Word of the Day

Tuesday, November 15, 2011

apocrypha

\uh-POK-ruh-fuh\ , noun;
1.
Various religious writings of uncertain origin regarded by some as inspired, but rejected by most authorities.
2.
A group of 14 books, not considered canonical, included in the Septuagint and the Vulgate as part of the Old Testament, but usually omitted from Protestant editions of the Bible.
3.
Writings, statements, etc., of doubtful authorship or authenticity.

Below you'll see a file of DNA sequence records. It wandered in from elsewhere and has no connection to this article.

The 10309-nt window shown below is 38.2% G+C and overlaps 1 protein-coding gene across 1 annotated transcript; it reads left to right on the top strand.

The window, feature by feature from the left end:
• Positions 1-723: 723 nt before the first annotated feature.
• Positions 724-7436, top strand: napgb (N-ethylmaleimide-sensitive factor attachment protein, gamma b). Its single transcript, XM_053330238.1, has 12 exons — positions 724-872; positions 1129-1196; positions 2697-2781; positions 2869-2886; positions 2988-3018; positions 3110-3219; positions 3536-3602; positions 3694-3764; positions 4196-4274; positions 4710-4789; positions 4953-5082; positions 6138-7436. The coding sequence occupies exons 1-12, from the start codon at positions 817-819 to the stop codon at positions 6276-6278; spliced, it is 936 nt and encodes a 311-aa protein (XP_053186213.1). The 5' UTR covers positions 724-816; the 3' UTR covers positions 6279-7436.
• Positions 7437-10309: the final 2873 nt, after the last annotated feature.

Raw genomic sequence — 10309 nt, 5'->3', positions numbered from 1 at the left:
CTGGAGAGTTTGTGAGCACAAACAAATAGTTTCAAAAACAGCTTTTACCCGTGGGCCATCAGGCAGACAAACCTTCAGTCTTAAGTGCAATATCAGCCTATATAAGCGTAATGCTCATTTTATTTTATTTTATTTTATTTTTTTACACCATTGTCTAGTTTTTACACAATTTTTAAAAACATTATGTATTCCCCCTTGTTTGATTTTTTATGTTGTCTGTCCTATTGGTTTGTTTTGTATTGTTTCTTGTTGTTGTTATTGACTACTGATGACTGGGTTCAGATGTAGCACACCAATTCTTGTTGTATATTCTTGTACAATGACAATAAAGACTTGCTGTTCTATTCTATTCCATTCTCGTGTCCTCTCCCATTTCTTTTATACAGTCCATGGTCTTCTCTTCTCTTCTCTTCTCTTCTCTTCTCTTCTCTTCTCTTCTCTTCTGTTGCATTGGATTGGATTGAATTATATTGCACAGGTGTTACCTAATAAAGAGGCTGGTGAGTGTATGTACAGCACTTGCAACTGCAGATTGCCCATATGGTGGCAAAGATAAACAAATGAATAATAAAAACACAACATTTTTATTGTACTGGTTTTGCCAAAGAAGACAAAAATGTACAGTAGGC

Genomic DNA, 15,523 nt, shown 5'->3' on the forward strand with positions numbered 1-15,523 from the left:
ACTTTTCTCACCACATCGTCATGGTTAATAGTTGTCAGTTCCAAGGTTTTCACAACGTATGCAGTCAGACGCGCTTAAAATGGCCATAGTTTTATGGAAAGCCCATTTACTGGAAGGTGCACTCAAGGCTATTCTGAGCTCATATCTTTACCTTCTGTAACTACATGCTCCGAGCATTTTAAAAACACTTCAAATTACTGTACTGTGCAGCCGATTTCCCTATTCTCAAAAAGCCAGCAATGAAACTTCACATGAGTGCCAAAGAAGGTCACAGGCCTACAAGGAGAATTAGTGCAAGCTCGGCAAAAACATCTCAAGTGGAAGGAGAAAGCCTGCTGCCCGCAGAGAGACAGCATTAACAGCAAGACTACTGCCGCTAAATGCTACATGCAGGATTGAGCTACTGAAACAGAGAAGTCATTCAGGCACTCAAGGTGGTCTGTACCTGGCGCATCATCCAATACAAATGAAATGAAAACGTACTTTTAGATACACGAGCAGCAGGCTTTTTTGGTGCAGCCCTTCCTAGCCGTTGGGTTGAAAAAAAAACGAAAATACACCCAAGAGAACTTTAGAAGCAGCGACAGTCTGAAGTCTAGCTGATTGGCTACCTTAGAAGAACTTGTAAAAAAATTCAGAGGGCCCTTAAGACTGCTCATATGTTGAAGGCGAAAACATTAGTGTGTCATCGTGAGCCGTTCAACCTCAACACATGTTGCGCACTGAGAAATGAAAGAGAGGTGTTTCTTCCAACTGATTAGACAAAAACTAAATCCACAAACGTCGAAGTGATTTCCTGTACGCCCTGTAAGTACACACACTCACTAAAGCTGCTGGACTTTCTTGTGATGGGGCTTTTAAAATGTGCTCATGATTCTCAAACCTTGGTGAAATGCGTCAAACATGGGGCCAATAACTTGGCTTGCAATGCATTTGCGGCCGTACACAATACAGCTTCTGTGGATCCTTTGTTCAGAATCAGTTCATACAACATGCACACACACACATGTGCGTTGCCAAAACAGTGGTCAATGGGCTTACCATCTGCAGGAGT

Quotes:
The apocrypha, some of which the peasants would hear in church, were popular because of their often grotesque humor, and although there was frequently a didactic element, it was not usually overbearing.
-- Jack V. Haney, Russian Wondertales
The fifteenth and sixteenth centuries gave birth to numerous chronicles, hagiographies, legends, and apocrypha, in which the proportion of fictional and nonfictional elements varied.
-- Carl Edmund Rollyson, Critical Survey of Long Fiction
Origin:
Apocrypha comes from the Greek apokryphos meaning “hidden, unknown or spurious.”
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